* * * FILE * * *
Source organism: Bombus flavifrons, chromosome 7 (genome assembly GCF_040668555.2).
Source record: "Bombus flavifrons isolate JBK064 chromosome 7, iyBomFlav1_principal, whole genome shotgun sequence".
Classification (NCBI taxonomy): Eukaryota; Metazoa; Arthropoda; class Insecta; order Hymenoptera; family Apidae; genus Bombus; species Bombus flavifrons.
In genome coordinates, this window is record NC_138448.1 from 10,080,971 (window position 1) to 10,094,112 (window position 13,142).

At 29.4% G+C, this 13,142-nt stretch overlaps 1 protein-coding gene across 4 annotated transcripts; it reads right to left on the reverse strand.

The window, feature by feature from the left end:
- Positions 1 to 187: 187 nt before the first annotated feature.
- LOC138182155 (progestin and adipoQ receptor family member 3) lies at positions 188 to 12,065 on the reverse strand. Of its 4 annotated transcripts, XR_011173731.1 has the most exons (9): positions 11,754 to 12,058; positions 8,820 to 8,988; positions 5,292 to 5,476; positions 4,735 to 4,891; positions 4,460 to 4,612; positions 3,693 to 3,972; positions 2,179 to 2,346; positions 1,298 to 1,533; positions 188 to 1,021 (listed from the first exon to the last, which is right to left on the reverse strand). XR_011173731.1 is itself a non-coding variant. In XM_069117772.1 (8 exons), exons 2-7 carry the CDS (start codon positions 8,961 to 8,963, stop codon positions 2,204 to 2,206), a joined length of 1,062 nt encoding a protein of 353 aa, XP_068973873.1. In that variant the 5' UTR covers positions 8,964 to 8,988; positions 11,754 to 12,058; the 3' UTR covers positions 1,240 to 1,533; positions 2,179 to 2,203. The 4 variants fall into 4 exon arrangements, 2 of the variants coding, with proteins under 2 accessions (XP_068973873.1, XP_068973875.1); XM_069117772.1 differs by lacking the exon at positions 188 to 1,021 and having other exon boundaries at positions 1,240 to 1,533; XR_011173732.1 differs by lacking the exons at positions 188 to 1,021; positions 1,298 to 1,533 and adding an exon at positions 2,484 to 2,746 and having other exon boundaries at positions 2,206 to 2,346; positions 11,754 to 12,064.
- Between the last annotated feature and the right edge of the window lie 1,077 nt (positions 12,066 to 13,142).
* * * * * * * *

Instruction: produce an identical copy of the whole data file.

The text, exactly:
Source organism: Bombus flavifrons, chromosome 7 (genome assembly GCF_040668555.2).
Source record: "Bombus flavifrons isolate JBK064 chromosome 7, iyBomFlav1_principal, whole genome shotgun sequence".
Classification (NCBI taxonomy): Eukaryota; Metazoa; Arthropoda; class Insecta; order Hymenoptera; family Apidae; genus Bombus; species Bombus flavifrons.
In genome coordinates, this window is record NC_138448.1 from 10,080,971 (window position 1) to 10,094,112 (window position 13,142).

At 29.4% G+C, this 13,142-nt stretch overlaps 1 protein-coding gene across 4 annotated transcripts; it reads right to left on the reverse strand.

The window, feature by feature from the left end:
- Positions 1 to 187: 187 nt before the first annotated feature.
- LOC138182155 (progestin and adipoQ receptor family member 3) lies at positions 188 to 12,065 on the reverse strand. Of its 4 annotated transcripts, XR_011173731.1 has the most exons (9): positions 11,754 to 12,058; positions 8,820 to 8,988; positions 5,292 to 5,476; positions 4,735 to 4,891; positions 4,460 to 4,612; positions 3,693 to 3,972; positions 2,179 to 2,346; positions 1,298 to 1,533; positions 188 to 1,021 (listed from the first exon to the last, which is right to left on the reverse strand). XR_011173731.1 is itself a non-coding variant. In XM_069117772.1 (8 exons), exons 2-7 carry the CDS (start codon positions 8,961 to 8,963, stop codon positions 2,204 to 2,206), a joined length of 1,062 nt encoding a protein of 353 aa, XP_068973873.1. In that variant the 5' UTR covers positions 8,964 to 8,988; positions 11,754 to 12,058; the 3' UTR covers positions 1,240 to 1,533; positions 2,179 to 2,203. The 4 variants fall into 4 exon arrangements, 2 of the variants coding, with proteins under 2 accessions (XP_068973873.1, XP_068973875.1); XM_069117772.1 differs by lacking the exon at positions 188 to 1,021 and having other exon boundaries at positions 1,240 to 1,533; XR_011173732.1 differs by lacking the exons at positions 188 to 1,021; positions 1,298 to 1,533 and adding an exon at positions 2,484 to 2,746 and having other exon boundaries at positions 2,206 to 2,346; positions 11,754 to 12,064.
- Between the last annotated feature and the right edge of the window lie 1,077 nt (positions 12,066 to 13,142).